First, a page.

“There are sensors and monitors that check the intensity of light,” Brody said. “You can sometimes lengthen [their time on view] by displaying them under dimmer light, or by putting them behind UV-protected glass.”

But light is not the only damaging factor to consider.

Conservators of organic objects often deal with pest control. The natural fibers of the Syrian knitting sample are of great culinary interest to insects, McClure said.

Art works must be stored in such a way that insects are kept at bay. Conservators monitor the gallery and storage facilities to ensure that no critters have nested among the art.


While insects may be attracted to the gallery’s more digestible works, inedible 20th-century pieces have their own issues.

The “Portrait of Marcel Duchamp,” for one, has not aged gracefully.

“It’s totally green right now,” McClure said. “The cellulose nitrate develops all these tiny cracks inside, and then it goes completely opaque with cracks until pieces begin to drop off.”

For pieces like Pevsner’s sculpture, conservators can only hope to slow the pace of the object’s deterioration, as they cannot stop it entirely. The best way to accomplish this, McClure said, is still unclear.

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Yale’s conservators do know that only way to slow the sculpture’s degradation is to keep it refrigerated under very low temperatures, he said. But permanently keeping it in an enclosed space poses its own issues, as the plastic emits gases that contribute to its decline. To neutralize the effect, the conservation department has added carbon filters to the sculpture’s case to absorb pollutants in the air.

The gases arising from the Pevsner have the potential to corrupt nearby objects, McClure said, should it be displayed in open air. Certain metals like silver could tarnish if they are left in proximity to the plastic piece.

“That’s one reason to keep it enclosed,” McClure said. “To keep it away from other objects.”

These considerations make it nearly impossible to display the piece in the gallery with any regularity. The last time the sculpture was brought out of storage was for a special exhibition at the gallery last year called “Time Will Tell: Ethics and Choices in Conservation.”


Not only are certain art works difficult for conservators to preserve — some pieces are just not meant to last.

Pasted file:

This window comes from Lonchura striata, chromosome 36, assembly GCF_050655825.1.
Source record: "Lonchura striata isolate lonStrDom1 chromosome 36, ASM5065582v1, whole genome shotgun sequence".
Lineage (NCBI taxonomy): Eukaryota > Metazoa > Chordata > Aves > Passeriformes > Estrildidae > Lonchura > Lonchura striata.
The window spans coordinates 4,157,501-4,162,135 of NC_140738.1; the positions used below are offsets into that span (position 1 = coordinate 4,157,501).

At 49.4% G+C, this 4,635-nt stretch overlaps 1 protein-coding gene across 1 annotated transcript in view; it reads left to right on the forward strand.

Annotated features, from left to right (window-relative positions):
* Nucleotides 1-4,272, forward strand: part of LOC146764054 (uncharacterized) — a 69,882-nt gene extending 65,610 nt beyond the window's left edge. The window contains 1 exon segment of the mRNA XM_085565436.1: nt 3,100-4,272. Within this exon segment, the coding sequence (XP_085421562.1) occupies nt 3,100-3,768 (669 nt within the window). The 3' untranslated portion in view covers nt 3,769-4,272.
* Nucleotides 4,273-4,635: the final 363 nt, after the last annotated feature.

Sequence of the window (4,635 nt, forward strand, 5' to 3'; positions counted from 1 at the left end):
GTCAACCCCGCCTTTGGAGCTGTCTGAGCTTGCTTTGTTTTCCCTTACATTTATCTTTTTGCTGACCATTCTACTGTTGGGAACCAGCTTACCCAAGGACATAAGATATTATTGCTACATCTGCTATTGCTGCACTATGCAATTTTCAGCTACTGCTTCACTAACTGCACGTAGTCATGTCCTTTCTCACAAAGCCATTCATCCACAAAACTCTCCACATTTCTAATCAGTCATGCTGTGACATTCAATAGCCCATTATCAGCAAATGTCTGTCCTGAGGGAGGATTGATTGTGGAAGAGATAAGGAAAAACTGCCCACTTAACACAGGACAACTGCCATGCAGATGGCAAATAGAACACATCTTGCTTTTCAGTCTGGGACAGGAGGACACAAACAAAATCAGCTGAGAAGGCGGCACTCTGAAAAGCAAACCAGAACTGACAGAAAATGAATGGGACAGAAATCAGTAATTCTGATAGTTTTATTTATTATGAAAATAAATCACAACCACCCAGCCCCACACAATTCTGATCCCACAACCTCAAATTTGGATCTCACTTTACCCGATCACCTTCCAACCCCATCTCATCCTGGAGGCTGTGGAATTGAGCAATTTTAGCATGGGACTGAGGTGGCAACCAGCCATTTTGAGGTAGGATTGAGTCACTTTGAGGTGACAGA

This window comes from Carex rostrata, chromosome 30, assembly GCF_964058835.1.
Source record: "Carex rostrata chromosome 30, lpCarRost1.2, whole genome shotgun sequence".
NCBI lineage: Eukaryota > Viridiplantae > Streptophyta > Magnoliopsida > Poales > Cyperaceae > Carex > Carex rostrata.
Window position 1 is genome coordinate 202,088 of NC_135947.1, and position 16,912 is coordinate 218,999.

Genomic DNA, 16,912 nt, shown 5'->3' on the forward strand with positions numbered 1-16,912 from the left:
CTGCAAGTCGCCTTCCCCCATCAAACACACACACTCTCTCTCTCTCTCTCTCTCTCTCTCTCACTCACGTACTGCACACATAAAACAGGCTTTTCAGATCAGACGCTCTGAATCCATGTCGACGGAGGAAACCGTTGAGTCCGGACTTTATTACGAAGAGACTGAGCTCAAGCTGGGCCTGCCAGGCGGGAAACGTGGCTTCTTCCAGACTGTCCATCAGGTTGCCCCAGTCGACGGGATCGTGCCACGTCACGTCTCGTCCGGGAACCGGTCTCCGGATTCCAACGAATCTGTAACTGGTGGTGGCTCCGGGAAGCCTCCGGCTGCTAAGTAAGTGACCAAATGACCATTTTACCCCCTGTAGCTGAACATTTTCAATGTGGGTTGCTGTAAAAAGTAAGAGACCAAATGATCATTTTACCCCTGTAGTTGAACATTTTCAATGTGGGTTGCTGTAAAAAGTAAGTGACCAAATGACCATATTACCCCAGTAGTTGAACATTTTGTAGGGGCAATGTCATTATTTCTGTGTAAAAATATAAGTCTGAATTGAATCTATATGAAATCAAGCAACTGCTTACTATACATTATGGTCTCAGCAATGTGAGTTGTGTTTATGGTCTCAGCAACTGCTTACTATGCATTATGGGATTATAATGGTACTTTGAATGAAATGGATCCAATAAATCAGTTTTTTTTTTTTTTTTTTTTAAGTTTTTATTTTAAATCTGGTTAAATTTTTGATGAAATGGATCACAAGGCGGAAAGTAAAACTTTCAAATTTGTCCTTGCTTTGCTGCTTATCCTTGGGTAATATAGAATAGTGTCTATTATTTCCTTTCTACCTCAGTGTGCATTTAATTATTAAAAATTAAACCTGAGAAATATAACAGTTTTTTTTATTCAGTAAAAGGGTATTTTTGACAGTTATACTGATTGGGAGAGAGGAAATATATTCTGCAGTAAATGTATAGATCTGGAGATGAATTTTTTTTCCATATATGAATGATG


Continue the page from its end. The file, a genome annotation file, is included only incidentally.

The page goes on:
Modern-day conservators deal with the issue of contemporary artists constructing works from unconventional materials with intentional disregard for longevity.

“There’s definitely an element of the artist making something that’s ephemeral,” McClure said. “Sometimes artists say they don’t want their pieces to survive. And yet when museums collect things, [curators] want them to be preserved.”

The Museum of Modern Art’s collection, for instance, includes a dumbbell made of petroleum jelly, which begins breaking down at a single touch, McClure said. Digital installations such as videos also pose an issue to museums — with digital technology developing so rapidly, the equipment on which an installation is produced can quickly become obsolete. Institutions like the Museum of Modern Art often buy up equipment like video players to keep in storage, in case an installation breaks and cannot otherwise be repaired,

McClure said.

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And the breakdown of a piece is sometimes seen by artists as part of their artistic statements.

McClure said the conservation world broke out in debate over the preservation of wall drawings by Sol Lewitt, an American artist who wrote instructions for large-scale drawings that were then executed by others. Lewitt maintained that the artistic core of the project was not the object on the wall but his design, McClure said, and that if damaged, the drawing need not be restored. Still, some conservators felt that letting the drawings go unrestored would run against the core values of restoration.

“It was a very heated argument in the conservation press,” McClure said. “Some said that it should be restored, that letting it go is completely against the principles of conservation.”

When the renovated wings of the Art Gallery open in 2012, gallery-goers will see this debate in action, as pieces in various states of preservation are displayed alongside one another.

While Yale’s conservation department is employing innovative technologies to restore the gallery’s collection to a condition in which the wear and tear of time does not impede the viewer’s experience, sometimes the team has to settle for a less-than-perfect facelift.

As McClure said: “Conservation should be about finding equivalent materials so that it can look how it looked, rather than worrying about making it exactly the same.”